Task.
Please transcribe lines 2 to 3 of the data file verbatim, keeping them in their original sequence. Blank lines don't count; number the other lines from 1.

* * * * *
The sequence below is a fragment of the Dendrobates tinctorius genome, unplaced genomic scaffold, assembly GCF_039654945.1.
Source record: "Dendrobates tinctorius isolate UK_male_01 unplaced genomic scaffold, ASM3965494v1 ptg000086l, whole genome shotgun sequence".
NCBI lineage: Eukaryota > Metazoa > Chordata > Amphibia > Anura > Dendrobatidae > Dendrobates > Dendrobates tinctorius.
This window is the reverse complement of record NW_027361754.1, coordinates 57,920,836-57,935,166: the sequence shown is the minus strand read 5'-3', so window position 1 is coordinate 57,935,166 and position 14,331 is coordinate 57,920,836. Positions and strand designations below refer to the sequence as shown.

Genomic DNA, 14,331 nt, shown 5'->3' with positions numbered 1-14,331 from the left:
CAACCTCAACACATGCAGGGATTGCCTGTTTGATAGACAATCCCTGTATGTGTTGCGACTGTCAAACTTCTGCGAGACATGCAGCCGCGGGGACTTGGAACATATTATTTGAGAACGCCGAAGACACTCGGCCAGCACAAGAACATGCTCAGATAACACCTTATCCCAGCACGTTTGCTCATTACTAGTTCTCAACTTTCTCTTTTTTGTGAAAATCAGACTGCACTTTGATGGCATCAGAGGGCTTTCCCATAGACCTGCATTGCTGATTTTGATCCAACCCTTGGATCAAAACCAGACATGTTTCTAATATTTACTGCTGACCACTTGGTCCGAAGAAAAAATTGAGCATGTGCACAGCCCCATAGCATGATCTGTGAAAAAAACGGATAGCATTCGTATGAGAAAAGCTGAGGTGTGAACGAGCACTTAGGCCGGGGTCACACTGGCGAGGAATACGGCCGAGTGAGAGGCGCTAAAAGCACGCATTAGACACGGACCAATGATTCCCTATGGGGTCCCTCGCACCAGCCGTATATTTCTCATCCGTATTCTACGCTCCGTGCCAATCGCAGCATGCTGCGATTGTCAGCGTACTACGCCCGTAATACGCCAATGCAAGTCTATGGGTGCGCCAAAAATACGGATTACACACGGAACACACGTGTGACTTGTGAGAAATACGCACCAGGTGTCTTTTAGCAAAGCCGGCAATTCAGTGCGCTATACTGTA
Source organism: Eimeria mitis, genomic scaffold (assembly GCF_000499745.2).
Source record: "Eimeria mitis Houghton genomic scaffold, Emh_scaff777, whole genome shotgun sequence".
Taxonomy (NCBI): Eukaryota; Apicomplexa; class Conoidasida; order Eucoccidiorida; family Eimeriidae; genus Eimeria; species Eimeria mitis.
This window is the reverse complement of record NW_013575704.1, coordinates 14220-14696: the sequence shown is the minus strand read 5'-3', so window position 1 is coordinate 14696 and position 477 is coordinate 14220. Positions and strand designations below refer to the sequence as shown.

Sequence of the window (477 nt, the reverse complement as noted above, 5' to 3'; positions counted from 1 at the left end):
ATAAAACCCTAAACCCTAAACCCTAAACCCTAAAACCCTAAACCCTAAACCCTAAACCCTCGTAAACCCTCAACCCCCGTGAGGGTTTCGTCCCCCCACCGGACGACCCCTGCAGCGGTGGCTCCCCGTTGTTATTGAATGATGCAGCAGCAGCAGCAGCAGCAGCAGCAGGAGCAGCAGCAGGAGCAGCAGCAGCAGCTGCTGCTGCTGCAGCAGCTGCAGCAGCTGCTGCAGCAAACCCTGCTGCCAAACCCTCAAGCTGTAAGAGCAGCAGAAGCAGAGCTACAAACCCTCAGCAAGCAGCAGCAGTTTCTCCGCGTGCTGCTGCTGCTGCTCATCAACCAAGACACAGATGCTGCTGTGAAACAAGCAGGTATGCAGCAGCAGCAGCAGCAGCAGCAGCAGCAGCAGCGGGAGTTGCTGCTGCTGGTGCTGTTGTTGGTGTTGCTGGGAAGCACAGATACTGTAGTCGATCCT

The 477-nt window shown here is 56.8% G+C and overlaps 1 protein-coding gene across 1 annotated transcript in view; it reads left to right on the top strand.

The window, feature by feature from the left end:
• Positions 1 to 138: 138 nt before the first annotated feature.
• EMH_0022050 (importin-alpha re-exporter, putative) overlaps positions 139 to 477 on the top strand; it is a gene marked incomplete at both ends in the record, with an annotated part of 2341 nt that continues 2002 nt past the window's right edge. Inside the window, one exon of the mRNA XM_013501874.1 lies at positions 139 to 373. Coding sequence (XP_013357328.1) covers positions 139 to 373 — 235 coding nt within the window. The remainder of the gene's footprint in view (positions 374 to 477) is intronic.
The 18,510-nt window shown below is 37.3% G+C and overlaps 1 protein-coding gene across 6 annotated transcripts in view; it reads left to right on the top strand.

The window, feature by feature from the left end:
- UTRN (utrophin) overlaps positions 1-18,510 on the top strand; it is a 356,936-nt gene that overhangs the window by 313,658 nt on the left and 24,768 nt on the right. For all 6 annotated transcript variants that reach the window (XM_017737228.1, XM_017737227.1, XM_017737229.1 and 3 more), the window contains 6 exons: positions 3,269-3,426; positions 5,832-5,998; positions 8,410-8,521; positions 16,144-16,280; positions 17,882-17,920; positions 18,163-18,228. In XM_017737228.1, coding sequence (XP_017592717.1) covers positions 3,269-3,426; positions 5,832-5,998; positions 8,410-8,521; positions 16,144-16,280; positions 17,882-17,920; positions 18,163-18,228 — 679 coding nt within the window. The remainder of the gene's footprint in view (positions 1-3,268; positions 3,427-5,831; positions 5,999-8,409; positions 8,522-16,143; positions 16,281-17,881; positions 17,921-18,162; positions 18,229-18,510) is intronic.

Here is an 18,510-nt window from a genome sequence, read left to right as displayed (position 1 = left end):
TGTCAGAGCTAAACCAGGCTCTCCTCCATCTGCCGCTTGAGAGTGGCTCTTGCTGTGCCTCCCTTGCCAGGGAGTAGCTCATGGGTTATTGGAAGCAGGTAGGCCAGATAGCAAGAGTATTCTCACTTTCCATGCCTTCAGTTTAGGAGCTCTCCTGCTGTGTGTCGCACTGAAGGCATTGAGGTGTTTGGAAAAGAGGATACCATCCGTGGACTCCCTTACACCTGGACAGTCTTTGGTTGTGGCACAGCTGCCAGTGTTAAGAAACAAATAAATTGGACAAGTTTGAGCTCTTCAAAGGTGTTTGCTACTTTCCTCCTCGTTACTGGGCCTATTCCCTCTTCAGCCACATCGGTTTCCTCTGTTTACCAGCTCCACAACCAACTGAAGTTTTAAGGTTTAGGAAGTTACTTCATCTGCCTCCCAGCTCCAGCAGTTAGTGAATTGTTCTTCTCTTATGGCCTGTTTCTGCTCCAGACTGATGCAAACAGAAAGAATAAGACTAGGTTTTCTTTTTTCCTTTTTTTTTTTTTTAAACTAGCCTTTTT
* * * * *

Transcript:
Source record: "Dendrobates tinctorius isolate UK_male_01 unplaced genomic scaffold, ASM3965494v1 ptg000086l, whole genome shotgun sequence".
NCBI lineage: Eukaryota > Metazoa > Chordata > Amphibia > Anura > Dendrobatidae > Dendrobates > Dendrobates tinctorius.